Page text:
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Vol 23 No 4 April/May 2018

Book of the Month

Cover of Williams, Mortimer and Sunnucks: Executors, Administrators and Probate

Williams, Mortimer and Sunnucks: Executors, Administrators and Probate

Edited by: Alexander Learmonth, Charlotte Ford, Julia Clark, John Ross Martyn
Price: £295.00

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The Limits of Ethics in International Relations: Natural Law, Natural Rights, and Human Rights in Transition

ISBN13: 9780199691463
Published: June 2011
Publisher: Oxford University Press
Country of Publication: UK
Format: Paperback (Hardback 2009)
Price: £31.99

Despatched in 5 to 7 days.

Ethical constraints on relations among individuals within and between societies have always reflected or invoked a higher authority than the caprices of human will. For over two thousand years natural law and natural rights were the constellations of ideas and presuppositions that fulfilled this role in the West, and exhibited far greater similarities than most commentators want to admit.

Such ideas were the lens through which Europeans evaluated the rest of the world. In his major new book David Boucher rejects the view that natural rights constituted a secularization of natural law ideas by showing that most of the significant thinkers in the field, in their various ways, believed that reason leads you to the discovery of your obligations, while God provides the ground for discharging them.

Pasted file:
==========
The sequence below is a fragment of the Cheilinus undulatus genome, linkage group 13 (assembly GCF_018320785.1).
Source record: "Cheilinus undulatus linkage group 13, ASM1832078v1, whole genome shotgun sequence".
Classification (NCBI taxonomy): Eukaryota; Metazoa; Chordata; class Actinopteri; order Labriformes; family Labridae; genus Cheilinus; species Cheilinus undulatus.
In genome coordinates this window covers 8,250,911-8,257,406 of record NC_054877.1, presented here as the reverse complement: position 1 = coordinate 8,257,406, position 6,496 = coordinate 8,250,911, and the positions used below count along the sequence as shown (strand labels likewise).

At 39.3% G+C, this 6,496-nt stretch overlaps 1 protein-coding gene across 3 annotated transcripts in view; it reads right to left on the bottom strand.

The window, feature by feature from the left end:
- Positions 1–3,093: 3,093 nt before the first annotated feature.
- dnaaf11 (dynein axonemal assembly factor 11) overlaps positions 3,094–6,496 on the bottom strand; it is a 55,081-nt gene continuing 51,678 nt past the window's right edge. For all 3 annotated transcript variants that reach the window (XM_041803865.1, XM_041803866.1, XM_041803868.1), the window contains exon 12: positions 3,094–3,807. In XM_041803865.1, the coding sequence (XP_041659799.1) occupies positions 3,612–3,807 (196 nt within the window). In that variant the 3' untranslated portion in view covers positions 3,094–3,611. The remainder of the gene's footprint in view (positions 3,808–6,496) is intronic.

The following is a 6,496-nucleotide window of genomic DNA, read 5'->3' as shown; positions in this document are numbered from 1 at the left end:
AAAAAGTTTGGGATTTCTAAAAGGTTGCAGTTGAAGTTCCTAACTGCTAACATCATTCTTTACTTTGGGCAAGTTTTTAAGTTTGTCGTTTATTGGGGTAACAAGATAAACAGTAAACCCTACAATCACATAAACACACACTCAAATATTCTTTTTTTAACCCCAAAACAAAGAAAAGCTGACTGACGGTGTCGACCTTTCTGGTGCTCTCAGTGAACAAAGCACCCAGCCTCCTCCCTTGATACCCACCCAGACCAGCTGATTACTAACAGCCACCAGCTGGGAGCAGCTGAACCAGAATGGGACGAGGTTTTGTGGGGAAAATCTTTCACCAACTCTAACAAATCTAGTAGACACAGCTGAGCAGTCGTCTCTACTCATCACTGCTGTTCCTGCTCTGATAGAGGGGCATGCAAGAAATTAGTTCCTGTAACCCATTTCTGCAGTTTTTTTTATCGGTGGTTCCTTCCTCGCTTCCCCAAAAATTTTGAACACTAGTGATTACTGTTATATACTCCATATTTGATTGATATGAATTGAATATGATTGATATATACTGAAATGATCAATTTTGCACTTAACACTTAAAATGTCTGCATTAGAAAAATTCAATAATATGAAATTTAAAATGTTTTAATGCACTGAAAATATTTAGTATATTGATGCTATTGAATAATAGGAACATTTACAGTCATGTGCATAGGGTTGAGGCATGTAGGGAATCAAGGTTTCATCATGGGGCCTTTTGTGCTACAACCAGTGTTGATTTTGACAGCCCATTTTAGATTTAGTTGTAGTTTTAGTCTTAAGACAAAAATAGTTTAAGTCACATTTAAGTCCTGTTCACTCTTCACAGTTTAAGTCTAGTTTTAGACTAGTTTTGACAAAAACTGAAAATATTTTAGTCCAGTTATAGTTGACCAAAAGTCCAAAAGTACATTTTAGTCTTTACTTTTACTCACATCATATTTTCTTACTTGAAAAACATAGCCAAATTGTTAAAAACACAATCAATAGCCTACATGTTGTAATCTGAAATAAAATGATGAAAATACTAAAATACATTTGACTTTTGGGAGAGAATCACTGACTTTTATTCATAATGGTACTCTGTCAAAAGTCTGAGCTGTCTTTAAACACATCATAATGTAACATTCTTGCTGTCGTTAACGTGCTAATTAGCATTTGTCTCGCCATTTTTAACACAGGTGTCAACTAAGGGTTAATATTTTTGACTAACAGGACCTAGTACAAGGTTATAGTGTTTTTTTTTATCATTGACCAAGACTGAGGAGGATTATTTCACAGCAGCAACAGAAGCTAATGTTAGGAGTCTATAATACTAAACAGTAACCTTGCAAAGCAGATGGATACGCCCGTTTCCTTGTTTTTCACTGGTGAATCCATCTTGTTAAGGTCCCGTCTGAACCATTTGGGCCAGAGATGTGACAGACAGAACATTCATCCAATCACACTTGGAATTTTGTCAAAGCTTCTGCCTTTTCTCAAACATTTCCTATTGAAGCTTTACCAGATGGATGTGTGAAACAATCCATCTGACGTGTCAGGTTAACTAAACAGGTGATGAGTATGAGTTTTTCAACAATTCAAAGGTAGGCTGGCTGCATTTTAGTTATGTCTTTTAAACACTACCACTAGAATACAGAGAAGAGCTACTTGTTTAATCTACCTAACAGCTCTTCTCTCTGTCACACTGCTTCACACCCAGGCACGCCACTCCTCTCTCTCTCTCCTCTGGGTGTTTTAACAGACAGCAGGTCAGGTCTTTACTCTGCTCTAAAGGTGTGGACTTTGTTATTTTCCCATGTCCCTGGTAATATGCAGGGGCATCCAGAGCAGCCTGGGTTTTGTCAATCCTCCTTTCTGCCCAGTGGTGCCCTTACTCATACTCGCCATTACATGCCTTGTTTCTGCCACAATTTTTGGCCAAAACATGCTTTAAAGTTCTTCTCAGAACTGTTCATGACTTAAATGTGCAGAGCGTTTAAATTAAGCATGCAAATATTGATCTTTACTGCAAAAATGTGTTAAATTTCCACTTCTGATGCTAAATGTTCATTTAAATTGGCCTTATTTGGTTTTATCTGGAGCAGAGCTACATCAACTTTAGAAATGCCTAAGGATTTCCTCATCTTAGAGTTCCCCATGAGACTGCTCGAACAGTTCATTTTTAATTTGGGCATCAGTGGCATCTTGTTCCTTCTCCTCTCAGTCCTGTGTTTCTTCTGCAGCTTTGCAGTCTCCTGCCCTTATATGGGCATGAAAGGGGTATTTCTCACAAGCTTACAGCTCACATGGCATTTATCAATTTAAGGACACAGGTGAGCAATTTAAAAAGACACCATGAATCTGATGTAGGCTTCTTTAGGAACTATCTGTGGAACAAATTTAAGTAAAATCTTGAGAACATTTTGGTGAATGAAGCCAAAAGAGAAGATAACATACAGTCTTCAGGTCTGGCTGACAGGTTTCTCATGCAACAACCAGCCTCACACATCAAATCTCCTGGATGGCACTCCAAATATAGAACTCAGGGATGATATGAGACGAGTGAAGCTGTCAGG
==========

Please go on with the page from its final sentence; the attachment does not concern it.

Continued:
Furthermore, the book maintains that natural rights and human rights are far less closely related than is often asserted because natural rights can never be cast adrift from their religious foundations, whereas human rights, for the most part, have jettisoned the Christian metaphysics upon which both natural law and natural rights depended. Human rights theories, on the whole, present us with foundationless universal constraints on the actions of individuals, both domestically and internationally.

Finally, one of the principal contentions of the book is that these purportedly universal rights and duties almost invariably turn out to be conditional, and upon close scrutiny end up being 'special' rights and privileges as the examples of multicultural encounters, slavery, racism, and women's rights demonstrate.

Public International Law, Jurisprudence
1: Classical Natural Law and the Law of Nations: The Greeks and The Romans
2: Christian Natural Law
3: Natural Law, The Law of Nations and the Transition to Natural Rights
4: Natural Rights and Social Exclusion: Cultural Encounters
5: Natural Rights: Descriptive and Prescriptive
6: Natural Rights and Their Critics
7: Slavery and Racism in Natural Law and Natural Rights
8: Nonsense Upon Stilts? Tocqueville, Idealism and the Expansion of the Moral Community
9: The Human Rights Culture and its Discontents
10: Modern Constitutive Theories of Human Rights
11: Human Rights and the Juridical Revolutions
12: Women and Human Rights